I have, from time to time in this blog, posted descriptions of completing projects that had languished for awhile. Well, my subject today is about a project of in-process antiquity unmatched in my experience. As it happens, it is a WestRail kit for an AAR 50-ton flat car. Now, many of us own ancient kits, still in their original boxes. But this kit is distinguished by the fact that I started building it as soon as I got it, back in 1988 . . . and then it got put aside.
For those who don’t know, WestRail was a business run by the late Richard Hendrickson, with extensive help from his wife Sandra. WestRail began with several kitbashing projects, using as starting points, the “raw materials” of the day, mostly Athearn Blue Box models. After marketing several such kits, Richard brought out a mostly new car kit, using Athearn 50-foot gondola underframe center sills but otherwise new parts. The gems of the parts were the stake pockets. Richard had these cast in lost-wax brass, and they are exquisite.
(As a further aside, anyone not sure who Richard Hendrickson was, may be interested to read my “in memoriam” post on his passing. It can be found here: https://modelingthesp.blogspot.com/2014/07/in-memoriam-richard-hendrickson.html .)
I had gotten the hardest part of the kit completed, drilling all the holes for the mounting pegs on the stake pockets and getting the pockets straightened up square with the body and glued in place. I had also done the simplified underframe, omitting brake details that would be invisible. But there I stopped, and back into a storage box went the flat car. Here’s a photo of the bottom of the model at that point. (You can click on the image to enlarge it if you like.)
You can see that I used a bunch of A-Line weights under here, as one of the biggest potential operation shortcomings of flat cars is inadequate weight. It has all been painted black because the intended prototype is Northern Pacific.
The biggest challenge remaining was to make the deck. The decks on these cars were what is called “overhanging,” meaning that their width overhung the side sills and extended out to the outer edge of the stake pockets. That in turn means that the deck needs to be notched, if you will, to clear each stake pocket. This is a bit of a tedious task, but with a no. 11 X-acto blade it actually goes pretty quickly. The material I used is Evergreen V-groove sheet with 0.080-inch spacing. I then cleaned up the notches with a small flat file.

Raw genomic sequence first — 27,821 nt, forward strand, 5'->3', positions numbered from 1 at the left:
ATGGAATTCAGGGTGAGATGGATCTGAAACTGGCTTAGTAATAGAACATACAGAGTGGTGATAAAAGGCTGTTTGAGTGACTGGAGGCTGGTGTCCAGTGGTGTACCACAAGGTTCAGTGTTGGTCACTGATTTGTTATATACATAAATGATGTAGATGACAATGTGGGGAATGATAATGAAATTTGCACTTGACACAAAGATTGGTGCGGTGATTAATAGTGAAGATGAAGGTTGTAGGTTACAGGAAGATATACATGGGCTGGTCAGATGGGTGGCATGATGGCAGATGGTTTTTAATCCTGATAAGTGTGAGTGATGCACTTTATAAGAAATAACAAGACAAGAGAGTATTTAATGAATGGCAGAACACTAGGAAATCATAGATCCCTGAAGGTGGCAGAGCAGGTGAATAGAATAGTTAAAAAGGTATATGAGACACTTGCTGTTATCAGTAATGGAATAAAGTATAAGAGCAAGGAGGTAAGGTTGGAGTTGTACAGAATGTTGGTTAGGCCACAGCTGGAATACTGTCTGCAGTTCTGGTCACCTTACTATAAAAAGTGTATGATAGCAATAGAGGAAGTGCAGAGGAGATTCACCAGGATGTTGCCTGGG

You can just see, about one-third of the way from the right edge, where I joined two pieces of the styrene sheet to make it long enough. The next step was to use rough sandpaper to give some texture to the deck, and to gouge some scars into it, reflecting the kind of hard use that flat cars get. I also used the corner of a razor blade to drag down some of the grooves, widening them. One often sees on prototype decks, that boards are distressed in this way.
With work on the deck completed, I primed it with Tamiya “NATO Brown” (no. TS-62) as a base color, though it will be thoroughly weathered. It could then be glued to the car body. The body is a thick styrene sheet, with the car sides and ends along its outsides, and the Athearn center sills glued to the underside. I showed the bottom view in the first photo of the present post, and here is a view of the top of the car at this point.
If you click on the image to enlarge it, you can see the angle-iron supports between each stake pocket, which will support the overhanging deck.
Now I used styrene cement to glue the deck to the body, and left it under weight to dry thoroughly. When that was done, I used the Champ decal set provided in the kit, no. HC-639, to letter it for NP 62186 (the cars were in the number series 62000–62299), and added a brass wire brake staff, with the kit’s brass brake wheel soldered to it. Here is the car at this point, with my standard Kadee no. 58 couplers and the kit trucks, with Reboxx semi-scale wheels.
The deck of course needs considerable weathering, which was done at the same time as the car sides and ends and trucks were weathered. I lightly weathered the sides with acrylic washes, then used pretty much straight acrylic paint out of the tube, in a mixture of colors, to do the deck. (At the top of this post, on the right-hand side, are links to my Reference Pages on acrylic weathering.)
The completed car is shown below, together with my other WestRail flat car, lettered for Union Pacific. (I started building the UP kit as soon as I got it, also in 1988, and actually completed it then.) Note that the UP car has a deck of a lighter color, suggesting that such a deck has been in service for a longer time. The two cars are of course identical in length, so the apparent difference is just one of perspective.
As he did with all the WestRail products, Richard Hendrickson chose railroad owners of these cars carefully to correspond with the 50-ton prototype design. I am pleased to have these two WestRail flat cars in my fleet.